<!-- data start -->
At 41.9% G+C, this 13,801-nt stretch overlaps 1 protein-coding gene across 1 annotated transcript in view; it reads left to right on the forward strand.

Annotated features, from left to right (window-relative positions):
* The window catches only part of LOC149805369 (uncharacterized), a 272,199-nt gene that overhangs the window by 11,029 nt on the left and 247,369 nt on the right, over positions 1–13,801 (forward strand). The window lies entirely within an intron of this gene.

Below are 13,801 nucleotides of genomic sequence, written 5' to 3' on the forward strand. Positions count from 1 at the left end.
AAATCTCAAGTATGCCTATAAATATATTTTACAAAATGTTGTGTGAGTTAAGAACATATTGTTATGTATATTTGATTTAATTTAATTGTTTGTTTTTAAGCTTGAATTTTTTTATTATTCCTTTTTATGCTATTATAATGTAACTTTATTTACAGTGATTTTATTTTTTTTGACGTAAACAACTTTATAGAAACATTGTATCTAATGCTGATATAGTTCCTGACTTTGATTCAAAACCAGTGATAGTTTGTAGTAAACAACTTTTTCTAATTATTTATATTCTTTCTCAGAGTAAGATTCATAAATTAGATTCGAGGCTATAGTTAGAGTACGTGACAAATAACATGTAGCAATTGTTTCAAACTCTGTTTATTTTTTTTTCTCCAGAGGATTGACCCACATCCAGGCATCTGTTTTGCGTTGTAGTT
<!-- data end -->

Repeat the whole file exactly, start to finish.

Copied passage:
At 41.9% G+C, this 13,801-nt stretch overlaps 1 protein-coding gene across 1 annotated transcript in view; it reads left to right on the forward strand.

Annotated features, from left to right (window-relative positions):
* The window catches only part of LOC149805369 (uncharacterized), a 272,199-nt gene that overhangs the window by 11,029 nt on the left and 247,369 nt on the right, over positions 1–13,801 (forward strand). The window lies entirely within an intron of this gene.

Below are 13,801 nucleotides of genomic sequence, written 5' to 3' on the forward strand. Positions count from 1 at the left end.
AAATCTCAAGTATGCCTATAAATATATTTTACAAAATGTTGTGTGAGTTAAGAACATATTGTTATGTATATTTGATTTAATTTAATTGTTTGTTTTTAAGCTTGAATTTTTTTATTATTCCTTTTTATGCTATTATAATGTAACTTTATTTACAGTGATTTTATTTTTTTTGACGTAAACAACTTTATAGAAACATTGTATCTAATGCTGATATAGTTCCTGACTTTGATTCAAAACCAGTGATAGTTTGTAGTAAACAACTTTTTCTAATTATTTATATTCTTTCTCAGAGTAAGATTCATAAATTAGATTCGAGGCTATAGTTAGAGTACGTGACAAATAACATGTAGCAATTGTTTCAAACTCTGTTTATTTTTTTTTCTCCAGAGGATTGACCCACATCCAGGCATCTGTTTTGCGTTGTAGTT